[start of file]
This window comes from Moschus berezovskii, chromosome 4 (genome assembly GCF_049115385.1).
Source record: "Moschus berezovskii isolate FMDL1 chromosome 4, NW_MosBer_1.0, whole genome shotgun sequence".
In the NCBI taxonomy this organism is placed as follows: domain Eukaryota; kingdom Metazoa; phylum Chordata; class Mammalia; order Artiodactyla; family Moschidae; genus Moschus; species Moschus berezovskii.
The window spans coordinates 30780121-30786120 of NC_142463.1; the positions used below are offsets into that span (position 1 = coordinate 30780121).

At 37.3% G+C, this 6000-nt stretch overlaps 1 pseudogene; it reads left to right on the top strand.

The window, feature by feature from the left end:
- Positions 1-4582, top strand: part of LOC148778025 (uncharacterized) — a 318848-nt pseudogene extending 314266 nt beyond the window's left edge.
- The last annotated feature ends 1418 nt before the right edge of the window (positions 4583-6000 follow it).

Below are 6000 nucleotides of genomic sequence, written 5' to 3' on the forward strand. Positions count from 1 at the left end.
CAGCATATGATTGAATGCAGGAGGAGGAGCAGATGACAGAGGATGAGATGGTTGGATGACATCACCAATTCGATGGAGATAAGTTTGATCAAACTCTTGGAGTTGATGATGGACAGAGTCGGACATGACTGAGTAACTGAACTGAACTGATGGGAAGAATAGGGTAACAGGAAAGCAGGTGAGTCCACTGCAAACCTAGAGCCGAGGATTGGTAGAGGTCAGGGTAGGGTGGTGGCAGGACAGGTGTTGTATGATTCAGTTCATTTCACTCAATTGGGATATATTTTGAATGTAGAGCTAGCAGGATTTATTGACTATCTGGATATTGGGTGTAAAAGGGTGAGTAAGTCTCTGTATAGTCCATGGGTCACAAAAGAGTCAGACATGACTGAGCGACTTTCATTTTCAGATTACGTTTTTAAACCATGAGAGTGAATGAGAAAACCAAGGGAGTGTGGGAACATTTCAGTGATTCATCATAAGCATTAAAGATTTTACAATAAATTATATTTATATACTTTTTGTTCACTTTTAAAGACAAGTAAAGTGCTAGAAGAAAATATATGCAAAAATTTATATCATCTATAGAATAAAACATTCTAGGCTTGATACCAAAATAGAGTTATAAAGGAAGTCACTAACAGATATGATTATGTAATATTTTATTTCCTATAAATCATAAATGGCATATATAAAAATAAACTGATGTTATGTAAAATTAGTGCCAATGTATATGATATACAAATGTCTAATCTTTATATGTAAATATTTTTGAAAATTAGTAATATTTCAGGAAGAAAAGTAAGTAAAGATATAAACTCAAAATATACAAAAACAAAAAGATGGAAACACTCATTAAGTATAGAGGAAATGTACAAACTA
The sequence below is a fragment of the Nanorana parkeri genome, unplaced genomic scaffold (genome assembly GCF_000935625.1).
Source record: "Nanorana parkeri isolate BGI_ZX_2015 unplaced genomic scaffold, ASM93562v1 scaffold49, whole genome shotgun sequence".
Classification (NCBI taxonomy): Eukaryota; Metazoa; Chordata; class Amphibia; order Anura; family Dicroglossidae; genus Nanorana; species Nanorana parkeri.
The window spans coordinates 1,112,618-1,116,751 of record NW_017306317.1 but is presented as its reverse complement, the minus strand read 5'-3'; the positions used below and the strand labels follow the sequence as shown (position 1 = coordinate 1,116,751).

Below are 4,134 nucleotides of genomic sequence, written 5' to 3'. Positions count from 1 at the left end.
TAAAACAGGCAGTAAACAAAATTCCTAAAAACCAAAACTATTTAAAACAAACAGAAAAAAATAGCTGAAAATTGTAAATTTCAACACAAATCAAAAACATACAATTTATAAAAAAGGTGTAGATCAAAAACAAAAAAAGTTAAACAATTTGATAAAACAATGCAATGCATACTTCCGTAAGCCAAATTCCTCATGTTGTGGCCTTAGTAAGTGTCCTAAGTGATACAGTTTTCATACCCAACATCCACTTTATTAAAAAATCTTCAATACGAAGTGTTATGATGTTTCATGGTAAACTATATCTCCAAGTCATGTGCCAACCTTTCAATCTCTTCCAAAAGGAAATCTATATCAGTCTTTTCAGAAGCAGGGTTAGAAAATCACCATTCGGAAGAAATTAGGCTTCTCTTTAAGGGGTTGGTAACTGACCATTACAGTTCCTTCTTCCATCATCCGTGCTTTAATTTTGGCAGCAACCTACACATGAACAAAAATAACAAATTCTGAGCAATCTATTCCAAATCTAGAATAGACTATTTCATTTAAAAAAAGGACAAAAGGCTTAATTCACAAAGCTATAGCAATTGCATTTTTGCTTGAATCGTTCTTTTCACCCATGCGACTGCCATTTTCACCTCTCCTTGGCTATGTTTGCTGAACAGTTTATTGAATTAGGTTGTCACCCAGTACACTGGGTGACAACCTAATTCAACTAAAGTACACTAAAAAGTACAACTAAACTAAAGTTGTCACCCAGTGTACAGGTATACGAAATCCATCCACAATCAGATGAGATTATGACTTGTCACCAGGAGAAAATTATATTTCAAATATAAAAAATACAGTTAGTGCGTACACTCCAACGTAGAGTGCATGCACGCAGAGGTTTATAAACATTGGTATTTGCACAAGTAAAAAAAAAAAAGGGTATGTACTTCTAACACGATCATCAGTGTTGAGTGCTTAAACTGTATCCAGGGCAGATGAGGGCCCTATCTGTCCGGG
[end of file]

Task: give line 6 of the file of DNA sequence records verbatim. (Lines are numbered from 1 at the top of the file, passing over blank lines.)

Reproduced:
The window, feature by feature from the left end: